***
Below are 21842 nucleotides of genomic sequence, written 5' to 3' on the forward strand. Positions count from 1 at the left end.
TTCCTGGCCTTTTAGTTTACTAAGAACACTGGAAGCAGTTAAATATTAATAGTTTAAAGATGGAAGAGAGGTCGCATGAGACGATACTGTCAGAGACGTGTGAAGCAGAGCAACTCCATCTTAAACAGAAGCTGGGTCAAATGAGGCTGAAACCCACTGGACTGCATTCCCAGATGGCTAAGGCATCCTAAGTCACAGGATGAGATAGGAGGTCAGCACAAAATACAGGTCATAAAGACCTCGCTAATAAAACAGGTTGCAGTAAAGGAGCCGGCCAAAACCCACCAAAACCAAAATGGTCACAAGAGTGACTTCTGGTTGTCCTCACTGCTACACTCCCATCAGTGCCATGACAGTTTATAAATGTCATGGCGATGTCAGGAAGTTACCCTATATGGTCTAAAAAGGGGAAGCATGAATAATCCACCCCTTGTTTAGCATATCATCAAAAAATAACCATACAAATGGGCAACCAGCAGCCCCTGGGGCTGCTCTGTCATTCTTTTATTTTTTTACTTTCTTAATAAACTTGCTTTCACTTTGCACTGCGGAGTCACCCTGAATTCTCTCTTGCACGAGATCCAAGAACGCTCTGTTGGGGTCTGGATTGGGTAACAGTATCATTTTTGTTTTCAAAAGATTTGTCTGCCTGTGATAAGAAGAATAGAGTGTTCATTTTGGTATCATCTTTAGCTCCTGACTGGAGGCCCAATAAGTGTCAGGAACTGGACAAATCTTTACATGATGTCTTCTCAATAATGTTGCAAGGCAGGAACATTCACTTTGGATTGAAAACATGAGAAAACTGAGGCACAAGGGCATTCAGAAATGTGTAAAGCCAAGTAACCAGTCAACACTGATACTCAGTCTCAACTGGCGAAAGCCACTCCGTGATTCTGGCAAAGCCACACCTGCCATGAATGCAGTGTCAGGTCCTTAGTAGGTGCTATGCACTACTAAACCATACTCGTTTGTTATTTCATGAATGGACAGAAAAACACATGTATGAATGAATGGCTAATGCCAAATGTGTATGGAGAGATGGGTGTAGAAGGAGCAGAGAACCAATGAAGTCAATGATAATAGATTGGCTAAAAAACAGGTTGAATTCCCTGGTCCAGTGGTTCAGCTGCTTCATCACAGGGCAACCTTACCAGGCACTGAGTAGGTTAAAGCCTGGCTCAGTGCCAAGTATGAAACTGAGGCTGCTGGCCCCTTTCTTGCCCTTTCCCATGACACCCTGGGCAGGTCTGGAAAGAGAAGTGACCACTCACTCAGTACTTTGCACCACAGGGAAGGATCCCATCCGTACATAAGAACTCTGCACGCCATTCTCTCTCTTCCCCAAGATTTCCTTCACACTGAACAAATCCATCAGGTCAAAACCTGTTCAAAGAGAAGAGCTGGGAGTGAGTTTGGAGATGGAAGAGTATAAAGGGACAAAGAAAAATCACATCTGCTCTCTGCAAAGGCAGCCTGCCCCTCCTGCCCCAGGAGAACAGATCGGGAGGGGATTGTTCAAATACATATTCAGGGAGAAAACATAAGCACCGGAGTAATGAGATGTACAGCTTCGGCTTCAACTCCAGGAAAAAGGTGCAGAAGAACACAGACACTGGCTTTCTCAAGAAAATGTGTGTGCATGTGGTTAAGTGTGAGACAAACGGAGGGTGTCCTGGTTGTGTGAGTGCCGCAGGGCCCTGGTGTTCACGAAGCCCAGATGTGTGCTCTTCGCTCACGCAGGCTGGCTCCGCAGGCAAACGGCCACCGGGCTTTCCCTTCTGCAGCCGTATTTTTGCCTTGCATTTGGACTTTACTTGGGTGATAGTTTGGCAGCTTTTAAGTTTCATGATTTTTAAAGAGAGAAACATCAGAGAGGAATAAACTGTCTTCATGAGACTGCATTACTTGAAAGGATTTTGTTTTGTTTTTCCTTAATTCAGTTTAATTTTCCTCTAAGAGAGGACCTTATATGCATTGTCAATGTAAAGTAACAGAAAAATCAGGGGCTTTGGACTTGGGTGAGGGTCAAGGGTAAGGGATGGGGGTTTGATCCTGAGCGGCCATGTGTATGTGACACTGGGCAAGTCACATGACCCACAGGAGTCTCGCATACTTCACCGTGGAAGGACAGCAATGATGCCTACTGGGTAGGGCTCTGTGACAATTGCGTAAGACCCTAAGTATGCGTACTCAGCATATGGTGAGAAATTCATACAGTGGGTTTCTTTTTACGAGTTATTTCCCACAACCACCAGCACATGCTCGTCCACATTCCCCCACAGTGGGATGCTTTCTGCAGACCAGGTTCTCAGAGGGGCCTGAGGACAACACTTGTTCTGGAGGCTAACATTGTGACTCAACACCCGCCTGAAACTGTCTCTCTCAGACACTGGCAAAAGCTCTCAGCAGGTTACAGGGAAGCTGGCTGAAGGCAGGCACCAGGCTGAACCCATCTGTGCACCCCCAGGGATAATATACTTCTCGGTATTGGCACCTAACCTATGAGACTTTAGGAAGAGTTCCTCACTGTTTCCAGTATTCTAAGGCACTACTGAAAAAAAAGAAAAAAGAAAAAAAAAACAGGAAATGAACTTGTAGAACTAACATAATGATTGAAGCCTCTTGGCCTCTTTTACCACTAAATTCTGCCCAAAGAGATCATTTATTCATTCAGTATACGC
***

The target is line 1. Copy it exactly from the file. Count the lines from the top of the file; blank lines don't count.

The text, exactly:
Below are 21842 nucleotides of genomic sequence, written 5' to 3' on the forward strand. Positions count from 1 at the left end.